Can Medicaid charge me for Mom's nursing home?
My mother-in-law moved in with my husband and I six years ago due to (her) financial necessity. She has few assets and works a small part time job. We do not charge her rent or ask her to pay any bills. She does buy her own food, daily necessities, insurance and prescriptions. We do not claim her on our taxes. We believe that when she is incapable or very ill, she will qualify for Medicaid because she has almost no money. Someone recently told me that when she does need to go to a nursing home, Medicaid will say that my husband and I should pay because we've been supporting her all this time, so why can we not continue? Is this true? If it is true, what should we do, charge her rent? Or ask her to move into a senior center? We live in Indiana.
No, it's not true that you'll be responsible for your mother-in-law's nursing home costs. When someone goes into a nursing home and applies for Medicaid coverage, Medicaid considers only that person's own income and assets (and that of a spouse, if living with the Medicaid applicant). Medicaid does not consider the income or assets of the person's children, even if they have been financially supporting the parent. As long as your mother-in-law's name is not on the title to your house, bank accounts or any of your other assets, Medicaid will not consider those assets when deciding her eligibility for nursing home coverage, and you will not be responsible for any part her nursing home bills if Medicaid finds her eligible for nursing home coverage.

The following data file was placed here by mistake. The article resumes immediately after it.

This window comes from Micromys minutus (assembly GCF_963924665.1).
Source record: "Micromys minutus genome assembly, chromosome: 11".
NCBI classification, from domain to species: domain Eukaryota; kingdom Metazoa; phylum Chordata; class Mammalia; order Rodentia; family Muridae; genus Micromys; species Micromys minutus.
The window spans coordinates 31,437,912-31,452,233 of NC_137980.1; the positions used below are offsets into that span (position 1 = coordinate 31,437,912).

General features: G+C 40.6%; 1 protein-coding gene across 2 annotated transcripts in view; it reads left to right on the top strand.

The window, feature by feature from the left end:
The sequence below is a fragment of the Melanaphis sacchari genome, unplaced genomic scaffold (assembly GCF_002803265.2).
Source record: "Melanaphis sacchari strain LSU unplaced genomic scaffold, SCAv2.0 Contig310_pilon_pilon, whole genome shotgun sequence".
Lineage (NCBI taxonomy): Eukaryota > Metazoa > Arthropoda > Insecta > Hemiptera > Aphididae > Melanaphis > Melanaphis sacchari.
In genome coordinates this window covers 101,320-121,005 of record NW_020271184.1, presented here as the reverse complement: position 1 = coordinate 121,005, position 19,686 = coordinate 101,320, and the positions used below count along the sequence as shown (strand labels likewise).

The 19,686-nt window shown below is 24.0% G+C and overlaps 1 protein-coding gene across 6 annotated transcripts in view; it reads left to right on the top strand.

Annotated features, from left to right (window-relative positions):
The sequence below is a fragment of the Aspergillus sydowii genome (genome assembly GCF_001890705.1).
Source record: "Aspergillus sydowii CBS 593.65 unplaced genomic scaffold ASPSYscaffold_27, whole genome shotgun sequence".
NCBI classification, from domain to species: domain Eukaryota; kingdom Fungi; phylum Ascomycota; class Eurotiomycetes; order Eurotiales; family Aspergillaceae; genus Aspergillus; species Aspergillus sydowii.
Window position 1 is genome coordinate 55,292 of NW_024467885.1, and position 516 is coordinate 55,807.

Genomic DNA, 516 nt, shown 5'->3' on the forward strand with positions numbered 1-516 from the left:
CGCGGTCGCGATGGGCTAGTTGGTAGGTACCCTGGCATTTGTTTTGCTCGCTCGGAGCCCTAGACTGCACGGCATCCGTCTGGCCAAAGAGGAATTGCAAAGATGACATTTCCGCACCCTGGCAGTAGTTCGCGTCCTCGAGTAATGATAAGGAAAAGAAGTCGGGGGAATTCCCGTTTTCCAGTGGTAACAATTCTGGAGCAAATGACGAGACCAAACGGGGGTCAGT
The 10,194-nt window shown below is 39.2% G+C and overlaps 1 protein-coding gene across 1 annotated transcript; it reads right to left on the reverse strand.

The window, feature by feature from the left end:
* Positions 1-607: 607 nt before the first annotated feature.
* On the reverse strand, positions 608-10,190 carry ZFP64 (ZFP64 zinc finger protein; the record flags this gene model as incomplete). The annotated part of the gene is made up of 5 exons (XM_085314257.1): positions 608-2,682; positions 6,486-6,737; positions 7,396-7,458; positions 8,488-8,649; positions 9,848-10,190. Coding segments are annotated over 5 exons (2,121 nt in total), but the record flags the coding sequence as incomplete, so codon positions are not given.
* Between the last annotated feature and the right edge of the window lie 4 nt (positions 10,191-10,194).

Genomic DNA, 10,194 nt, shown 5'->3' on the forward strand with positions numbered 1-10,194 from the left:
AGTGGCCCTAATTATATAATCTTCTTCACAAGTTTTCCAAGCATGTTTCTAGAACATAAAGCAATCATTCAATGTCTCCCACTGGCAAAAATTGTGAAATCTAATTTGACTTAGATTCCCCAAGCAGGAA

Although it wouldn't have anything to do with nursing home Medicaid coverage, your arrangement with your mother-in-law to live rent-free in your house might affect her eligibility for Medicaid coverage of her medical expenses while she's still living with you. Medicaid provides not only long-term nursing home coverage but also medical insurance. When deciding eligibility for coverage of medical costs, Medicaid looks at a person's income and assets. But in some states, Medicaid also considers the applicant's regular expenses, lowering the income level if the applicant has high regular medical expenses but raising the income level if the applicant doesn't pay rent. So, if your mother-in-law ever considers applying for Medicaid medical coverage while she's still living with you, she'll need to check on whether the eligibility rules of the Indiana Medicaid program will make eligibility tougher if she's not paying rent. To find out about the eligibility rules in the county where you live, go to the Indiana Family & Social Services Administration Medicaid county offices web page[in.gov] and click on the link for your county's Medicaid office.
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